FAA Bumps Airline
Pilot Retirement Age
Federal Aviation Administration
(FAA) Administrator Marion Blakey announced
that the FAA will propose raising the mandatory
retirement age for U.S. commercial pilots
from 60 to 65. Speaking before pilots and
aviation experts at the National Press Club
on January 30th, Blakey said that the agency
plans to propose adopting the new International
Civil Aviation Organization (ICAO) standard
that allows one pilot to be up to age 65
provided the other pilot is under age 60.
No pilots will be grandfathered, and the
new Age 65 Rule will not apply to any pilot
who turns 60 before it officially is enacted.
Blakey explained the logistics of handling
individual waiver applications from affected
pilots and their employer airlines would
be too cumbersome. The agency has received
about 180 requests in just the past few
days, she said.
The Administrator acknowledged
that forcing US commercial airline pilots
to retire at 60 is 'becoming increasingly
more difficult to defend. There's a heck
of a lot of experience behind those captain
stripes, and we shouldn't have to lose it
as early as we do,' she said.
The FAA plans to issue
a formal Notice of Proposed Rulemaking (NPRM)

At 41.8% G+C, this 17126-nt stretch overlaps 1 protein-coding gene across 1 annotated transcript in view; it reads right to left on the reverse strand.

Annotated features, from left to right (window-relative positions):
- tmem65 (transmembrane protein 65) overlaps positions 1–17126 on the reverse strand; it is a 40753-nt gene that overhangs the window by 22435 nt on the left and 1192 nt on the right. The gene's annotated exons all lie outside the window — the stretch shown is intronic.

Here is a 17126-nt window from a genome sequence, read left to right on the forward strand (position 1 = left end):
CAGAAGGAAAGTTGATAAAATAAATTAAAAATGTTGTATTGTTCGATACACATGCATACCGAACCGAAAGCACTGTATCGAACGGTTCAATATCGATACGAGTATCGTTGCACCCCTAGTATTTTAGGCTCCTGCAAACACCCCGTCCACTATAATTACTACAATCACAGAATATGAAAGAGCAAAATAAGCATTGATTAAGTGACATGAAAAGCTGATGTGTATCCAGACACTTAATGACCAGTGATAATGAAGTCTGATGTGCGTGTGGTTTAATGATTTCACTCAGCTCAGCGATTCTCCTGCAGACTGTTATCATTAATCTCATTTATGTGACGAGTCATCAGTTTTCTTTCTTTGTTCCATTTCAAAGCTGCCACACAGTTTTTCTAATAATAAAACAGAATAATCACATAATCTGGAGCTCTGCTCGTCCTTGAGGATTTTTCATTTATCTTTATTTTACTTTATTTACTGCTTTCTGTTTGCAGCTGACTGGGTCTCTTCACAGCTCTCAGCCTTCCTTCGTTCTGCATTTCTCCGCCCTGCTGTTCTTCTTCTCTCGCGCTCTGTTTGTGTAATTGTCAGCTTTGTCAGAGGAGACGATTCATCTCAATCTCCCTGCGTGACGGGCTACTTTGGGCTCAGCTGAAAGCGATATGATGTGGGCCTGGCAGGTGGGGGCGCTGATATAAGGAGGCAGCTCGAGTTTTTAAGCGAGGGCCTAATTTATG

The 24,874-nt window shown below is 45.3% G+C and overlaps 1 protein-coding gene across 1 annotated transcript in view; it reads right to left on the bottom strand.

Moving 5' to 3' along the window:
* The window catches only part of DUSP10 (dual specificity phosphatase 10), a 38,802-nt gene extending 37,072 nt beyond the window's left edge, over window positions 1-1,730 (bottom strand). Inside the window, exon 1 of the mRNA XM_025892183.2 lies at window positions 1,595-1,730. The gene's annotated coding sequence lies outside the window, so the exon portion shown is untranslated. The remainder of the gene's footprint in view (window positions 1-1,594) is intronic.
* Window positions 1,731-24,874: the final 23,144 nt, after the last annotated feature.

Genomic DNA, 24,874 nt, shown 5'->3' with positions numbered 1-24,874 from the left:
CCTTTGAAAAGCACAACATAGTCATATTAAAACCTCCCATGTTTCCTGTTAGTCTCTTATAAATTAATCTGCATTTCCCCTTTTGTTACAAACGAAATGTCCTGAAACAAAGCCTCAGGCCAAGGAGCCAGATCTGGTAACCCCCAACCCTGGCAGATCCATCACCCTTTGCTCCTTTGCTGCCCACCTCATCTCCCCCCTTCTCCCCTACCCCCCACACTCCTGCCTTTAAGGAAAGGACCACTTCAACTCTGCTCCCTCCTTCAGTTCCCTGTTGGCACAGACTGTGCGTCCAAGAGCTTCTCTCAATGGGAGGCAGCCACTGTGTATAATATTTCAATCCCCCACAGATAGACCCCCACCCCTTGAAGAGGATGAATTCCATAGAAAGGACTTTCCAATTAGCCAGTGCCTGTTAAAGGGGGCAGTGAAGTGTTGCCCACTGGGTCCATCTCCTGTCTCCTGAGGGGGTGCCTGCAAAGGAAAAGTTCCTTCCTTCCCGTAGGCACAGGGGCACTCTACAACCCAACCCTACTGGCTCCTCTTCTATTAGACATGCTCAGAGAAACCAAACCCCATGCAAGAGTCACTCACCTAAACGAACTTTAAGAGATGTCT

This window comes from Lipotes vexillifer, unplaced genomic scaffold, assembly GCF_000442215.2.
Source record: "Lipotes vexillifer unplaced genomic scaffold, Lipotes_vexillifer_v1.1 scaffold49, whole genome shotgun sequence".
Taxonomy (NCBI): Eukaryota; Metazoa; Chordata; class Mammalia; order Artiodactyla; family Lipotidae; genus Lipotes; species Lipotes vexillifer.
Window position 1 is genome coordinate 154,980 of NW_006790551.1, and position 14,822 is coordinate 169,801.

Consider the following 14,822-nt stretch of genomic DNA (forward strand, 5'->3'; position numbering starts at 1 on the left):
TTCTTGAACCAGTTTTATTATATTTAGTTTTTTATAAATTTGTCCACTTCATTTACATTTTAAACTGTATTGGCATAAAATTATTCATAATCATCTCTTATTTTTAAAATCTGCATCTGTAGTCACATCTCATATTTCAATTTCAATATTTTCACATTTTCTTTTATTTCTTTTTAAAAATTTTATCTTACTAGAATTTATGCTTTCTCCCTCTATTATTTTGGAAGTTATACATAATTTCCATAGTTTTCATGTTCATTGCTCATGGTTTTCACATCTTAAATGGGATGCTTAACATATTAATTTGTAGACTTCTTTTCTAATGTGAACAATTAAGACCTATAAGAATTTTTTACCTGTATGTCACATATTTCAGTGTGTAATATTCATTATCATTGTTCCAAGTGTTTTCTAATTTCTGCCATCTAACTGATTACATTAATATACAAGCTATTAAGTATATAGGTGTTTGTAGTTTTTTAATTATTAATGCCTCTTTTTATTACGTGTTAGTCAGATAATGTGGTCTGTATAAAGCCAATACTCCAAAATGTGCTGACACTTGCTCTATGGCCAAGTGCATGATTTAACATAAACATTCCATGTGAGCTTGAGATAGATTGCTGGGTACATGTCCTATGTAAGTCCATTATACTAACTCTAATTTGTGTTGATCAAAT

later this year and will publish a final
rule after careful consideration of all
public comments, as required by law. "Foreign
airlines have demonstrated that experienced
pilots in good health can fly beyond age
60 without compromising safety," Blakey
said during her presentation. The Flight
Safety Foundation agreed with Blakey's assertion
that flying above 60 "does not present
any safety concerns provided all pilots
continue to have their health monitored.
. .This debate has gone on for 20 years.
It is time to focus on more critical safety
issues." The Air Transport Association
said it "continues to remain neutral
on the issue" and that it "will
work closely with FAA to ensure a smooth
transition should they ultimately decide
to change the age limit."
The FAA says these
retirement age changes will take effect
in two years. The delay in releasing the
NPRM will allow FAA and its Age 60 Aviation
Rulemaking Committee formed last September
to hear from carriers and other stakeholders
on that issue and others.